MEXICO CITY — The president of Mexico's tire dealers association is urging members to compete on technology and quality rather than price.
“We have to reinvent the future of the tire business” in Mexico, Raúl Castillo Arteaga said in a telephone interview with Tire Business.
By competing on price, “we are damaging the market.… We have to start educating the end user,” Mr. Castillo, head of Andellac (Asociación Nacional de Distribuidores de Llantas y Plantas Renovadoras AC), told Tire Business in the interview.
In a speech at Andellac's 41st annual congress in Cancun in October, Mr. Castillo told delegates to “stop selling tires as though they were commodities.”
In an official Andellac magazine article, published to coincide with the congress, he wrote that “the information we regularly pass on to our customers, who know little about a tire's features, is based on price….
“I disagree with those who affirm that…customers make decisions based on price,” he wrote. “They do that when we, whose job it is to act as consultants, fail to offer them any other means of comparison.”
Tires are not commodities, he continued, but rather are manufactured goods that require a high degree of engineering sophistication.
There are tire 2,400 distributors across Mexico, he said, adding that outlets and manufacturing plants in the country are “first world, more modern than in most other countries.”
On other matters, Mr. Castillo said he knew of no other company that was copying Group Michelin's TyrePlus Automotive Service Centers concept in Mexico, and he said he was unconcerned about the increase in tire imports, particularly from Asia, in recent years.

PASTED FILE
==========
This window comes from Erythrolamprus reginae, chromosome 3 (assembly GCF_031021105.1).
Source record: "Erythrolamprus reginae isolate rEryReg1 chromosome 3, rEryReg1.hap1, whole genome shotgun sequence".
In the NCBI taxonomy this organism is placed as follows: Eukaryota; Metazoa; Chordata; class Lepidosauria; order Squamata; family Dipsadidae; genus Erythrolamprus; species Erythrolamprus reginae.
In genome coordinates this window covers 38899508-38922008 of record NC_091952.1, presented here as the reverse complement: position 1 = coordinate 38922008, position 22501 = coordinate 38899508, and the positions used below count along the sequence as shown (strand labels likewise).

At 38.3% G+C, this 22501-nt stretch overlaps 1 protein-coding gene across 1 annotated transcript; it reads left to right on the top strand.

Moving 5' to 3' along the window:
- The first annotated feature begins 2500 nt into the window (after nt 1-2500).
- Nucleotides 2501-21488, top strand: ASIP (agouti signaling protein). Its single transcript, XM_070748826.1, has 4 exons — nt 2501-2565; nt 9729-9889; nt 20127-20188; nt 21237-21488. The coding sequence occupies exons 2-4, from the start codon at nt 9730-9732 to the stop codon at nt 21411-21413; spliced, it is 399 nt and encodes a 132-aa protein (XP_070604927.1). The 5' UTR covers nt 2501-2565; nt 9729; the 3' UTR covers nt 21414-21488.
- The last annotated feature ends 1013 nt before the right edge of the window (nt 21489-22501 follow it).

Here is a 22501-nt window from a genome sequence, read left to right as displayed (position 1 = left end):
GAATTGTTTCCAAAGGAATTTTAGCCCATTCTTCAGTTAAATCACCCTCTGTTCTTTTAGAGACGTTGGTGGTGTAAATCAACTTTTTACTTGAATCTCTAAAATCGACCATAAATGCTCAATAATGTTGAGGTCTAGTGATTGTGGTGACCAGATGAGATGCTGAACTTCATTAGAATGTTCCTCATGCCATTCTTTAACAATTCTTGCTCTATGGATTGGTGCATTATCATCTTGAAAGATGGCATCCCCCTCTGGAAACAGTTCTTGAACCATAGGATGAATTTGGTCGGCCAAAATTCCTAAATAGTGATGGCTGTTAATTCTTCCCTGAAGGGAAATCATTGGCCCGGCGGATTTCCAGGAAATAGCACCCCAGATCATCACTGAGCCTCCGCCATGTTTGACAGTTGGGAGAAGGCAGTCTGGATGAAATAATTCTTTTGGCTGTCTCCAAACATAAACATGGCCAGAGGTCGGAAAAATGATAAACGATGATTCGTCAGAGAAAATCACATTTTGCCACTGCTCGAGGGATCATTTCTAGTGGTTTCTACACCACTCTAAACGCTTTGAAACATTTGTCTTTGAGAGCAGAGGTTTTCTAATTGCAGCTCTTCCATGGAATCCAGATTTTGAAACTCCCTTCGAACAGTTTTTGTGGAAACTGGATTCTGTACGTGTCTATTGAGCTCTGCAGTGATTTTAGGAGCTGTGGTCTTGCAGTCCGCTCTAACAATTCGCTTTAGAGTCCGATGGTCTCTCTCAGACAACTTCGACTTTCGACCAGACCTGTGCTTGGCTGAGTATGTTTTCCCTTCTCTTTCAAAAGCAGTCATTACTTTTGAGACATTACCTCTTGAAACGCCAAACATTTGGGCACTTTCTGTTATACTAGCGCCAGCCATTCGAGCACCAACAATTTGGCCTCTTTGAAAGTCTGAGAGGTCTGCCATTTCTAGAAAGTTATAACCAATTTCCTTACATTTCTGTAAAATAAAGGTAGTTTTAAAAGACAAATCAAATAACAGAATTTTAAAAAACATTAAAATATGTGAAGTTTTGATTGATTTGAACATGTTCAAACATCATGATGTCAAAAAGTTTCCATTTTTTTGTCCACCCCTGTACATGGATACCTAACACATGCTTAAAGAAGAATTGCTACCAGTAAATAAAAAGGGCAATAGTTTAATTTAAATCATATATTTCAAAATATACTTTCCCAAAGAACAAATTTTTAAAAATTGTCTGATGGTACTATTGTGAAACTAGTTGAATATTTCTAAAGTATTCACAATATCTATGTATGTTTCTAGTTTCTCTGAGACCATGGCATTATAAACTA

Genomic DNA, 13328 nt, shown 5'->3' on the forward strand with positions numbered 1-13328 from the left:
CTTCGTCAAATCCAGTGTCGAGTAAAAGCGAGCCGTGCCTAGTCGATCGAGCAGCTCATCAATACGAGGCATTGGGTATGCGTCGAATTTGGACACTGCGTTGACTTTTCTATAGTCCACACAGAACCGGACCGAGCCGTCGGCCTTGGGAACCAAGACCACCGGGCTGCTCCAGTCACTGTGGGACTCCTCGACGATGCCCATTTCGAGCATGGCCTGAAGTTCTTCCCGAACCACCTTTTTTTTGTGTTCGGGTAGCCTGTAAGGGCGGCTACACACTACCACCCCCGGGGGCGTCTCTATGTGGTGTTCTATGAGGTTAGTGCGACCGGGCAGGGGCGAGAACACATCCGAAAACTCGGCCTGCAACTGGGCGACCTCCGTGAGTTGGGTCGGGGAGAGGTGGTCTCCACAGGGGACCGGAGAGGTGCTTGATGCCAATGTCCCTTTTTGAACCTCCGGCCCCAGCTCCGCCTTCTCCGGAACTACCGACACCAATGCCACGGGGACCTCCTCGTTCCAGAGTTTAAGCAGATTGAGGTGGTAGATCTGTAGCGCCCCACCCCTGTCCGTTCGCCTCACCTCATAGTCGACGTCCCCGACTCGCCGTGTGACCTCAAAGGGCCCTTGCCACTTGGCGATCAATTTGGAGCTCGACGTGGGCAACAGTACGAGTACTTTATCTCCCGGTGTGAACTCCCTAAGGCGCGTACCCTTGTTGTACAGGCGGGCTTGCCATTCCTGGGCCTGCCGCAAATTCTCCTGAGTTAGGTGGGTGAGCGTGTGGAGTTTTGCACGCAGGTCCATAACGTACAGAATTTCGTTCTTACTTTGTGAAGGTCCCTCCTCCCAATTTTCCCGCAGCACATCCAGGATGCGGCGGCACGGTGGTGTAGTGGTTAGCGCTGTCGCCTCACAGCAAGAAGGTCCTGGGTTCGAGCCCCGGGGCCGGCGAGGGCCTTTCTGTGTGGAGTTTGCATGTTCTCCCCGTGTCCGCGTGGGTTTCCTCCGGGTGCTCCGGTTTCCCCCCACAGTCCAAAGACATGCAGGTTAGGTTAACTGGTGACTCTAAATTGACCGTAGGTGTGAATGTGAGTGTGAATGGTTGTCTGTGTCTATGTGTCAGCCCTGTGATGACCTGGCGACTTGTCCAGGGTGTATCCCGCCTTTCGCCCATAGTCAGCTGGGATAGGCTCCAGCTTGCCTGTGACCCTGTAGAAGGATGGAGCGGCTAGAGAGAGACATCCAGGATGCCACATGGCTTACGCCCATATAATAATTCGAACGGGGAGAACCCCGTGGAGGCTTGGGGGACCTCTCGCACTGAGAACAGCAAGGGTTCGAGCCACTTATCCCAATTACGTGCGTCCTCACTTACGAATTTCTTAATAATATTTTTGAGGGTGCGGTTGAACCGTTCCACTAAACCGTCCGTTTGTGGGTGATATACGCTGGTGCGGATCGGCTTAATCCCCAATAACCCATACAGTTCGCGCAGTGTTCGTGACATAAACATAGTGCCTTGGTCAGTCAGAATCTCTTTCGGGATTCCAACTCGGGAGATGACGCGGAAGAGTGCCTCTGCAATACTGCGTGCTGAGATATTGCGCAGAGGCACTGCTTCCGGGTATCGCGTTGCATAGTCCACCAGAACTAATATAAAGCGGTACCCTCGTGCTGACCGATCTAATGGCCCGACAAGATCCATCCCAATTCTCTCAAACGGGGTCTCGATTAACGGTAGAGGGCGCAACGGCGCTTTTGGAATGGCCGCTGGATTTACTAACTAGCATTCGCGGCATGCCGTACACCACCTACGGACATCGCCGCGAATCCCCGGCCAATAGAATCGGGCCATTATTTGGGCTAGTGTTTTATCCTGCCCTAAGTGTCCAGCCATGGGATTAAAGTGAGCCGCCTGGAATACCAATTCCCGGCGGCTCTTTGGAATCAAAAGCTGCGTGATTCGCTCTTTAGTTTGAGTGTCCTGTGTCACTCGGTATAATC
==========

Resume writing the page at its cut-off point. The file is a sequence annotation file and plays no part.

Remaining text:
“The Mexican economy is very open,” he said. “After Chile, it has the largest number of free trade agreements with other countries — 44 in all. There are a lot of imports but also a lot of exports.
“The (tire) industry in Mexico is very strong.”
According to Mr. Castillo, the production of tires in Mexico has nearly doubled since 2009 to 25.1 million units in 2013 from 13.8 million.
Meanwhile, imports rose to 20.1 million units from 11.7 million in the same period while exports increased to 14.1 million units last year from 4.6 million in 2009. Exports to the U.S. alone totaled more than 10 million car and light truck tires last year, according to U.S. Department of Commerce data. Imports from the U.S. were nearly 8 million units.
The country has nine tire-making facilities, operated by six companies, he said. Bridgestone Corp. has two; JK Tornel S.A. de C.V. three; and Continental A.G., Cooper Tire & Rubber Co., Pirelli Tyre S.p.A. and Group Michelin, one each.
Together they employ about 16,500 workers.
By one measure, the value of Mexican tire market is expected to hit $8 billion by 2018, according to a new market research report, “Mexico Tyre Market Forecast and Opportunities 2018” by TechSci Research.
The report notes that tire market revenues grew nearly 19 percent annually from 2009-12 as sales of both passenger cars and heavy commercial vehicles grew at double- digit rates the last three years.
Stephen Downer is a freelance writer for Tire Business based in Cuernavaca, Mexico.